From the fascinating true story that inspired the show, Lloyd Suh takes a look back at the journey behind Bina’s Six Apples

Lloyd Suh’s latest play may have had its co-premiere with a venue called “Children’s Theatre Company,” but don’t let the name fool you. Bina’s Six Apples is not exclusively for children.

“This is the second time I’ve written for that demographic,” Suh says. His previous play for young audiences, The Wong Kids in the Secret of the Space Chupacabra Go! also premiered at Children’s Theatre Company. “The first time was very different in that it included more things you would normally associate with children’s theatre, I suppose. It had its poignant moments and its serious moments, but it was a little more familiar in its tone and sensibility.”

With Bina’s Six Apples, he intended to create a story that would not be simply geared towards one age demographic and tolerated by another, but rather enjoyed by all ages.

“The guide for me with this play was to write something that’s truly intergenerational, something that can be as resonant to the parents and grandparents watching it as it is to the kids that they bring with them,” Suh explains. He specifically pictured the three generations in his family – from his parents to his children – to inform what this intergenerational style would look like. “It’s not a play for young audiences that adults can enjoy, but it’s more specifically for both.” 

He says that in comparison to his aforementioned first play for young audiences, Bina’s Six Apples is a more earnest piece – and for good reason. “It’s rooted in some very real family lore that, I think, made me approach it with a certain sense of sincerity.” 

Playwright Lloyd Suh


This family lore he mentions is a memory from his father’s childhood that inspired the play, with  Bina herself inspired by Suh’s father.

“He was probably about five or six, and his memory of that time was that his family packed up in preparation of leaving their home and apple orchard to travel to Busan,” Suh shares, adding that at the time, his father was actually younger than Bina’s character. “He was the youngest of 11 children, and what he remembers is that they gave him this backpack with apples in it. It made him feel useful and special, and he really loved having that.”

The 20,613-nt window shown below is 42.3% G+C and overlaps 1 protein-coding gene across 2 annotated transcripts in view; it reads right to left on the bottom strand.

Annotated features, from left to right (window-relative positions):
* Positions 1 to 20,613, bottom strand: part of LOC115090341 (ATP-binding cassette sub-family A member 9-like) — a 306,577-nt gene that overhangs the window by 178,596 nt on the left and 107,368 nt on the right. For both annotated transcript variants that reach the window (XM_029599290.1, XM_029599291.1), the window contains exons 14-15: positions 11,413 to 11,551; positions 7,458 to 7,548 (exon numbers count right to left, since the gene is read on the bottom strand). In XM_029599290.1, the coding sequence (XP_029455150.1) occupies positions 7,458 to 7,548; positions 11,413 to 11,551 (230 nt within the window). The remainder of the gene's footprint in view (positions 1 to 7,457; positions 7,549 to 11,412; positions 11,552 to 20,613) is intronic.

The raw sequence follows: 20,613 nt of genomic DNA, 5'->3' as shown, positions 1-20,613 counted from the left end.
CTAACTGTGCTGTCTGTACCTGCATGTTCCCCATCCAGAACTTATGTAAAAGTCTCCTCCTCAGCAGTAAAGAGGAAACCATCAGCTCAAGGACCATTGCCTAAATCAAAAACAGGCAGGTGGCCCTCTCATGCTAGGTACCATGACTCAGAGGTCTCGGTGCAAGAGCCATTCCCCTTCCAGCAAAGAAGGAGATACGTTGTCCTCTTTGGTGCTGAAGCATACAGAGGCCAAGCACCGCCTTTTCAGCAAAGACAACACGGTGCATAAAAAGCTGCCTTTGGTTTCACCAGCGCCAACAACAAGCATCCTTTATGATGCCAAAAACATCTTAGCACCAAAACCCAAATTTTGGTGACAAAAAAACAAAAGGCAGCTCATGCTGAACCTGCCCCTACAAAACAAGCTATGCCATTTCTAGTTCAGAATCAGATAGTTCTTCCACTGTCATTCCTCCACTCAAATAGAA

Especially as a father himself now, Suh shares that he can relate to the idea of giving the littlest child something to occupy his hands.

“In retrospect, it was probably a situation where they were just giving him something to do, and maybe the contents of what he was carrying weren’t as important as maybe the things that his older siblings were carrying,” clarifies the writer. “But it always stuck with me that that moment was a happy moment for him in the midst of war.”


That image of a child carrying apples is just about the only part of his father’s story that appears in the play, but Suh says this piece was still heavily influenced by his family.

“I kept very little of the literal truth in terms of- there are no characters who are based directly on my family members,” he explains. “I changed the age and the gender of the main character, and I did a lot of [those character changes] for a variety of reasons, one of them subconsciously. I didn’t realize I was doing it at the time, but I have a 10-year-old daughter, and I basically put somebody more like her into my father’s situation. It seems obvious now that that was part of the idea of creating something multi-generational and using my own family as an audience model.”

His decision to use his father’s story as a jumping-off point allowed him the flexibility to reach a broad audience while still telling a story his parents would see themselves in.

“I was definitely interested in creating a journey that wasn’t obligated to the facts of my parents, that could be just as resonant to them, but wasn’t directly literal,” he continues. “Something that’s a little sublimated and a little more rooted in imagination. The whole thing is an exercise in empathy. I think Bina’s journey is an exercise in empathy. I think the play itself is an exercise in empathy.”

As Bina’s Six Apples makes its Atlanta debut, it marks a “first” for more than just the play itself. 

“This is the first show that I’ll have ever had in Atlanta. So I’m very excited,” expresses Suh. “I’ve spent a little bit of time in Atlanta, but this is the first time I’ve worked there directly. I’m just really, really excited to get to know the audiences. And I can’t wait. I’m very excited to share this with them!”

Sally Henry Fuller is a theatre nerd, journalist, and podcaster here in Atlanta. You can find more of her interviews on or find her in a local coffeeshop. 

Bina’s Six Apples runs at the Alliance Theatre’s Coca-Cola Stage through March 27th. Visit for more information and to purchase tickets.

This article appears in the Alliance Theatre’s Bina’s Six Apples edition of Encore Atlanta. Go see the show or click the cover below to peruse the rest of the program!

About Sally Henry Fuller

A theatre aficionado with a passion for telling people's stories, Sally Henry Fuller is a performing arts journalist. She has had the privilege of interviewing both local theatre professionals and multi-award-winning celebrities including Carol Burnett, Matthew Morrison, Vanessa Williams, Josh Gad, and Taylor Hicks. With theatre journalism experience since 2011, her work has also been featured on, the Huffington Post, and the Kennedy Center's American College Theatre Festival.

View all posts by Sally Henry Fuller